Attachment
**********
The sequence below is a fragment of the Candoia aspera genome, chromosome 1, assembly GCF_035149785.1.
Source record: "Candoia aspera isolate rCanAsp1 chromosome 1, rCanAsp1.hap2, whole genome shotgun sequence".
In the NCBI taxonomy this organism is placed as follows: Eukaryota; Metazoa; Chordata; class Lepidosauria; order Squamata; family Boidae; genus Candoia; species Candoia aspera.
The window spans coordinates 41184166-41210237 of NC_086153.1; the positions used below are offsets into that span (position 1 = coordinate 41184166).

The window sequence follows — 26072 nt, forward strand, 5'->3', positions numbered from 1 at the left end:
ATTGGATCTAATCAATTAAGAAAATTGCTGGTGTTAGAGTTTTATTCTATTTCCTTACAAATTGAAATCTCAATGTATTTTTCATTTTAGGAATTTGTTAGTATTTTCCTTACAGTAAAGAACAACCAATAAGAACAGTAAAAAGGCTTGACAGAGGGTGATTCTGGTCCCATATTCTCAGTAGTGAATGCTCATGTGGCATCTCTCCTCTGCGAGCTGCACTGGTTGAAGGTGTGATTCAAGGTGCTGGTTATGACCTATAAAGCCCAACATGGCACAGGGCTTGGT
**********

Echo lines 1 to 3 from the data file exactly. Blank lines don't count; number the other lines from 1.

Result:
The sequence below is a fragment of the Candoia aspera genome, chromosome 1, assembly GCF_035149785.1.
Source record: "Candoia aspera isolate rCanAsp1 chromosome 1, rCanAsp1.hap2, whole genome shotgun sequence".
In the NCBI taxonomy this organism is placed as follows: Eukaryota; Metazoa; Chordata; class Lepidosauria; order Squamata; family Boidae; genus Candoia; species Candoia aspera.